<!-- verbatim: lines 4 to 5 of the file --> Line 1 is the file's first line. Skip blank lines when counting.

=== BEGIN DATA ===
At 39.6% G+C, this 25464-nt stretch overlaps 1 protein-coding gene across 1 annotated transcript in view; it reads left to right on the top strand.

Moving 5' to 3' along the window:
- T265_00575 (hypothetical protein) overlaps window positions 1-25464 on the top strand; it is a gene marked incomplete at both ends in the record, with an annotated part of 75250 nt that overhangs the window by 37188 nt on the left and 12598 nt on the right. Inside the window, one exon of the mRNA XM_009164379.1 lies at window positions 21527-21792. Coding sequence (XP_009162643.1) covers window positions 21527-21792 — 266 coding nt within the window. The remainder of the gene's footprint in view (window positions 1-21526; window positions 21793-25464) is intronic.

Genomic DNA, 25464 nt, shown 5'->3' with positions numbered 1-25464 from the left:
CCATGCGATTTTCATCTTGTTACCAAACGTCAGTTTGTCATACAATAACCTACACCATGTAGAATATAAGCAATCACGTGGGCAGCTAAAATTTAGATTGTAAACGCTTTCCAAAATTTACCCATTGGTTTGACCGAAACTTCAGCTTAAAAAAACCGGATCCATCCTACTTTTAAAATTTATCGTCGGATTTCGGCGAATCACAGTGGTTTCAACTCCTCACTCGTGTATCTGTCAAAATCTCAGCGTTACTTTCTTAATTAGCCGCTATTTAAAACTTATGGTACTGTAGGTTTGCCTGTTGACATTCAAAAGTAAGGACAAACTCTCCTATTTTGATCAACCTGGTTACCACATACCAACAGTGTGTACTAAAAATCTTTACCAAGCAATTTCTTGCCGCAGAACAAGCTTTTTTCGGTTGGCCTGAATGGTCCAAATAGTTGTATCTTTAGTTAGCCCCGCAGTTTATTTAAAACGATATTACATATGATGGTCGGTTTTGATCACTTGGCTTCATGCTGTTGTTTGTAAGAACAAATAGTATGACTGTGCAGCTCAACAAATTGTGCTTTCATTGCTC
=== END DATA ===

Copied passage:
Genomic DNA, 25464 nt, shown 5'->3' with positions numbered 1-25464 from the left:
CCATGCGATTTTCATCTTGTTACCAAACGTCAGTTTGTCATACAATAACCTACACCATGTAGAATATAAGCAATCACGTGGGCAGCTAAAATTTAGATTGTAAACGCTTTCCAAAATTTACCCATTGGTTTGACCGAAACTTCAGCTTAAAAAAACCGGATCCATCCTACTTTTAAAATTTATCGTCGGATTTCGGCGAATCACAGTGGTTTCAACTCCTCACTCGTGTATCTGTCAAAATCTCAGCGTTACTTTCTTAATTAGCCGCTATTTAAAACTTATGGTACTGTAGGTTTGCCTGTTGACATTCAAAAGTAAGGACAAACTCTCCTATTTTGATCAACCTGGTTACCACATACCAACAGTGTGTACTAAAAATCTTTACCAAGCAATTTCTTGCCGCAGAACAAGCTTTTTTCGGTTGGCCTGAATGGTCCAAATAGTTGTATCTTTAGTTAGCCCCGCAGTTTATTTAAAACGATATTACATATGATGGTCGGTTTTGATCACTTGGCTTCATGCTGTTGTTTGTAAGAACAAATAGTATGACTGTGCAGCTCAACAAATTGTGCTTTCATTGCTC